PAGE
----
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Football: Learning curve

Jack Hefferon | Tuesday, October 15, 2013

From picking up blitzes to memorizing plays and learning time management skills, freshmen can face any number of challenges during their transition to college football.
But on an October day with highs in the low 70’s, Cocoa, Fla., native Tarean Folston complained that his toughest challenge thus far was the chilly South Bend weather.
“It’s gotten cold a few times; it’s kind of scary,” Folston said. “I know there’s a lot colder weather coming along. I’m preparing myself.”
Folston might not enjoy Notre Dame’s usual long, frigid winter, but that doesn’t mean he’s not up for a challenge. Just a few months into his Notre Dame career, the freshman running back has powered through most of those early transitions, and has succeeded in making an impact in a crowded backfield. Folston sits with fellow freshman Greg Bryant behind veteran juniors George Atkinson, Cam McDaniel and Amir Carlisle, and has had to work hard to see any action at all this season.
But for Folston, his time as an understudy has given him the opportunity to adjust and grow outside of the spotlight.
“I have a couple great running backs in front of me. It’s not about coming in right away and playing,” Folston said. “You have to come in and prepare yourself for a college football life. It’s a whole different lifestyle. It’s a whole different way of going about the game of football. There’s a lot to learn.”
His competitors at running back of all ages have eased that learning process, Folston said. All three older backs have helped him along through camp and the season, giving out their experience freely, he said. And while Bryant is out indefinitely with what Irish coach Brian Kelly called patellar tendinitis, Folston said having another back to go through freshman year with has made the adjustments that much smoother.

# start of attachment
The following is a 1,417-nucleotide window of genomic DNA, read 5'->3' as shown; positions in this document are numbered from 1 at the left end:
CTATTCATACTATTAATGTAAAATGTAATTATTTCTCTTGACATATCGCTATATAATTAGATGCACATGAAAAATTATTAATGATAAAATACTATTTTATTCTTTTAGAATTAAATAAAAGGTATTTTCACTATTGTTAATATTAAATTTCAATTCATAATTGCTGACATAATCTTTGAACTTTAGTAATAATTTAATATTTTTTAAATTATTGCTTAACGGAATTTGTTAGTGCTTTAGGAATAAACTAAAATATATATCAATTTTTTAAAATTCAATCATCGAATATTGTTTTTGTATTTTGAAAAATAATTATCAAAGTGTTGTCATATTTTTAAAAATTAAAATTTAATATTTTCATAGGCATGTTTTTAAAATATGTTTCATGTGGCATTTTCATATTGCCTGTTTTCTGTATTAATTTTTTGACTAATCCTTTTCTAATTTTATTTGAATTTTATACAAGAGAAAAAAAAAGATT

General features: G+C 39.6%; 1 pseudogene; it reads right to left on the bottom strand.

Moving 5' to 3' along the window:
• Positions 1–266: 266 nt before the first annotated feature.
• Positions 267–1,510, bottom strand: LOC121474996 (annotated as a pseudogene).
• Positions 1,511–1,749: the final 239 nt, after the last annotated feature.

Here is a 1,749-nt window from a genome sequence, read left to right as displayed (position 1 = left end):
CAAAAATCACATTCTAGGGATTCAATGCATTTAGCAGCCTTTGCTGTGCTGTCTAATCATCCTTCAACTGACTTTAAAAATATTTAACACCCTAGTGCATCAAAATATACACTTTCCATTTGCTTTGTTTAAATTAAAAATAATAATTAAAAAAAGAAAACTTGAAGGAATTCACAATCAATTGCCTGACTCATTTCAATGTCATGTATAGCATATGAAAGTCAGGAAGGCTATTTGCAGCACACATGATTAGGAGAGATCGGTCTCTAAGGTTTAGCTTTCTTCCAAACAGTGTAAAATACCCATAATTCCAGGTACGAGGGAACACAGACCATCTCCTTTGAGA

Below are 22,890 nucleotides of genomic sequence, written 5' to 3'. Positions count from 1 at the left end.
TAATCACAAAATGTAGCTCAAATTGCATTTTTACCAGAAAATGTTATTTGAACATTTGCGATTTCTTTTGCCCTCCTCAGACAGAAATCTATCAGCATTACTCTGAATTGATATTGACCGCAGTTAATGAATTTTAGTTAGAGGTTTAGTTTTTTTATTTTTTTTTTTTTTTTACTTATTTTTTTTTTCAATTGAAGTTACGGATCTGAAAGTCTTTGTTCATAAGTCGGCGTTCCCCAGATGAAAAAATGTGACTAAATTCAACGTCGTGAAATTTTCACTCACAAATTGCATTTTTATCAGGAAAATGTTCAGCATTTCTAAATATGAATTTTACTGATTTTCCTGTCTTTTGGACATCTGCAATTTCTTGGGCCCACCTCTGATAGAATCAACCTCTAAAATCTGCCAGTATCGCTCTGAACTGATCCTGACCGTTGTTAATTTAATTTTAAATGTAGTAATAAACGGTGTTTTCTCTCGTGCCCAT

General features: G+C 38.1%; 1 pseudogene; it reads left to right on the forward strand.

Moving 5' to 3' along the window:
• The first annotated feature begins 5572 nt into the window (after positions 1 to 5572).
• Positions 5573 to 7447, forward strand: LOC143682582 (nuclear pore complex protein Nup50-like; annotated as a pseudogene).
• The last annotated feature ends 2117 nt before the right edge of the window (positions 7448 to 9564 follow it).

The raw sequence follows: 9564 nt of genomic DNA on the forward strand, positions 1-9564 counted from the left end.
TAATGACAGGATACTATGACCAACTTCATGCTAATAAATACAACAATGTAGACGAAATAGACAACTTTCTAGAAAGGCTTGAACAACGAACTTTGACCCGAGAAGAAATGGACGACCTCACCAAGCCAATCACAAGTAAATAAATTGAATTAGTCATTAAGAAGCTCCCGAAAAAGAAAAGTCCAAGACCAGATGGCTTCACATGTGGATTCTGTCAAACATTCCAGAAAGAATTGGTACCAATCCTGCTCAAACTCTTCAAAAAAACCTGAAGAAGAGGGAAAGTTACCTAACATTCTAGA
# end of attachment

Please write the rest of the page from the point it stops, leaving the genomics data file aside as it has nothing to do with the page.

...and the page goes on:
“[Greg and I], we’re like best friends,” he said. “On the football field we work together, we help each other… we’re really close.”
Folston’s hard work has paid off, as he quickly made inroads in the Irish backfield. After coming into the season buried in the depth chart, he has been one of the five “co-starters” listed at running back for the past several weeks. Folston has earned 11 carries so far this season but has made the most of them, amassing 69 yards and a team-best average of 6.3 yards per carry.
Much of that total came on the biggest run of Folston’s young career, with the Irish down 14-0 and reeling against Oklahoma. Out of the shotgun, the freshman took a handoff to his left and ran parallel to the line of scrimmage for nearly 20 yards. He finally found his hole as he neared the sideline, and with one hard plant step turned 90 degrees upfield, dashing 36 yards to the Oklahoma 3-yard line. Notre Dame punched the ball in two plays later, stopping the bleeding with its first score of the game.
“A long run like that always builds confidence, but after…you’ve just got to focus on the next play,” Folston said. “I just try to stay focused every day, and take the opportunities that I do get in the game and try to make something happen with them.”
Carries are still hard to come by in the Irish backfield, and Folston is now the lone freshman among Notre Dame’s four healthy backs. But if Folston can continue to run like he did against Oklahoma, he’ll ensure that he isn’t left out in the cold.
Contact Jack Hefferon at wheffero@nd.edu